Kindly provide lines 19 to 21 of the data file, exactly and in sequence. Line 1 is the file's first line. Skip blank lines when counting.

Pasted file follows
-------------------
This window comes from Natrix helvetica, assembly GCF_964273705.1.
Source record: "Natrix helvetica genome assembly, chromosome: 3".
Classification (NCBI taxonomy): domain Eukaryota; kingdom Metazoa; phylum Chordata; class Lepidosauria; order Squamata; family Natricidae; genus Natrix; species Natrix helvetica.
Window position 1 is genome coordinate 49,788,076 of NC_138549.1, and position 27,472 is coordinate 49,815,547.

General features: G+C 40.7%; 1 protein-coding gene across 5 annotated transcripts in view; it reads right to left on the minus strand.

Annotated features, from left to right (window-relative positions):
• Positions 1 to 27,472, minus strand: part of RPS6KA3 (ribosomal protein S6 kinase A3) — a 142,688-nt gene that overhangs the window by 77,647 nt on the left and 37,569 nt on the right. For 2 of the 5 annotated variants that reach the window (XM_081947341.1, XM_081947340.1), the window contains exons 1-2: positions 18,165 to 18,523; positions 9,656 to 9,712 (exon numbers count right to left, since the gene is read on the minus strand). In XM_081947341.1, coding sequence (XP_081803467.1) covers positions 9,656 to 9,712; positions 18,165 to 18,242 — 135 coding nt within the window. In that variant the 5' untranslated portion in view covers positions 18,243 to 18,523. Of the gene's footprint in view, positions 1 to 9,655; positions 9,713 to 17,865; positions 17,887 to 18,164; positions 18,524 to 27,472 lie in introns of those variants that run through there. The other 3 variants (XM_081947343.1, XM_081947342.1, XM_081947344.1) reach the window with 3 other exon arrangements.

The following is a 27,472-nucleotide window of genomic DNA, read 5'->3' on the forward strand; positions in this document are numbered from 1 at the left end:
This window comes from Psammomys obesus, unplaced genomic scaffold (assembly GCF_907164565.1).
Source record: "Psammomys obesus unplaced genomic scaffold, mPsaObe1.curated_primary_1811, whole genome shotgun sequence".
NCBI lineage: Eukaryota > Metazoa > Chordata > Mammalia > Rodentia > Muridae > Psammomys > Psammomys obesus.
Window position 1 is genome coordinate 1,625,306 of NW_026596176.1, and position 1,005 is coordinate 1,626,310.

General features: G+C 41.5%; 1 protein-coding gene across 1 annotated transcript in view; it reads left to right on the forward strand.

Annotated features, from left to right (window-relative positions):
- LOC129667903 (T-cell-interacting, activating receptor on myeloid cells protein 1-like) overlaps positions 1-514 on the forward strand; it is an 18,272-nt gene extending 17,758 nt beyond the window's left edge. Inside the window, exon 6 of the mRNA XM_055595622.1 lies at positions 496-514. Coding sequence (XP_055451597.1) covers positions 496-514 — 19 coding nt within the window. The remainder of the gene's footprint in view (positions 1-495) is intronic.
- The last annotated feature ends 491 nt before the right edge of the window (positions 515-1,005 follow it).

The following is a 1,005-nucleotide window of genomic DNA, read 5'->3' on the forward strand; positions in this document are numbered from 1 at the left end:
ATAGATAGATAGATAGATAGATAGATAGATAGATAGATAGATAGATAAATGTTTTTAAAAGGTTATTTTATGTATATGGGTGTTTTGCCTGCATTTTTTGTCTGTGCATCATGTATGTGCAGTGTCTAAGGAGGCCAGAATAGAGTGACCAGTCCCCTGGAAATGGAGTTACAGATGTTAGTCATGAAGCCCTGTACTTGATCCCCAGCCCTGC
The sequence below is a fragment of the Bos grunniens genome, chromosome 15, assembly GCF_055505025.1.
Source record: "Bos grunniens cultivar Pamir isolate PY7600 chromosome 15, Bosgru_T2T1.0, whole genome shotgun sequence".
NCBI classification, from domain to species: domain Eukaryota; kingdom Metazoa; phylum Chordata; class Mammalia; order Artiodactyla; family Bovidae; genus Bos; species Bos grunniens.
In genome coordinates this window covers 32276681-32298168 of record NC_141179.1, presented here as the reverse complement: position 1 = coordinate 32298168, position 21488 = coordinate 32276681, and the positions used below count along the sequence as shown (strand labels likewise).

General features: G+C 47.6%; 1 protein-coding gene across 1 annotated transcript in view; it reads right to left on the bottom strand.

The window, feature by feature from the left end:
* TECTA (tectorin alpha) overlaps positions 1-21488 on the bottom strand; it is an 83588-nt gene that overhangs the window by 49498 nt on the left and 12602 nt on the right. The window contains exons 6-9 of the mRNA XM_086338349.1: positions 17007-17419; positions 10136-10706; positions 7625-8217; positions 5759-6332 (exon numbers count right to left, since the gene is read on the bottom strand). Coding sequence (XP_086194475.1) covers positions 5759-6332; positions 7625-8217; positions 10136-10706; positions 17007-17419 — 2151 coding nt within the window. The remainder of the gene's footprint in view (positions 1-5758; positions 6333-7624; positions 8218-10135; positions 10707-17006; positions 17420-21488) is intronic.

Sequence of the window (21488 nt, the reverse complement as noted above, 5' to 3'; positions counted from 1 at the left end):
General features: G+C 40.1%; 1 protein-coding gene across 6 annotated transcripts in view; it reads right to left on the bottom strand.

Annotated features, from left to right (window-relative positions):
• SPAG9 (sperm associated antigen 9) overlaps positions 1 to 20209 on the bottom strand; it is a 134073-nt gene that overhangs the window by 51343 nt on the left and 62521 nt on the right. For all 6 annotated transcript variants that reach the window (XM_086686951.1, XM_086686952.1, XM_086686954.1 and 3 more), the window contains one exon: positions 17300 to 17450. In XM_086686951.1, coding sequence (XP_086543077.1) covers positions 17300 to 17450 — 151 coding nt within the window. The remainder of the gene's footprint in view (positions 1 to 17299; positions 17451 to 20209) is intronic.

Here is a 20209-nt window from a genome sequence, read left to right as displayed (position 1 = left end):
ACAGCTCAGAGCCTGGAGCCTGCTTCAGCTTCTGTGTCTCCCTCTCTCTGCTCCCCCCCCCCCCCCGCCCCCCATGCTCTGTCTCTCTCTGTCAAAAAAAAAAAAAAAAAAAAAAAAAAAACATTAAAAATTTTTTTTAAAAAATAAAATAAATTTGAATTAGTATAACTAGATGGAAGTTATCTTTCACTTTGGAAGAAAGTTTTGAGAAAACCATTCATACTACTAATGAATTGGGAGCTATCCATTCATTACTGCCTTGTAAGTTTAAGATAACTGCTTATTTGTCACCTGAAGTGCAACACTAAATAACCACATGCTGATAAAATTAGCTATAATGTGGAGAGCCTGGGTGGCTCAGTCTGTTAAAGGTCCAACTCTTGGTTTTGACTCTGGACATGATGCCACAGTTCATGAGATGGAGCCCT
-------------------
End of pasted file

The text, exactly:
The sequence below is a fragment of the Bos grunniens genome, chromosome 15, assembly GCF_055505025.1.
Source record: "Bos grunniens cultivar Pamir isolate PY7600 chromosome 15, Bosgru_T2T1.0, whole genome shotgun sequence".
NCBI classification, from domain to species: domain Eukaryota; kingdom Metazoa; phylum Chordata; class Mammalia; order Artiodactyla; family Bovidae; genus Bos; species Bos grunniens.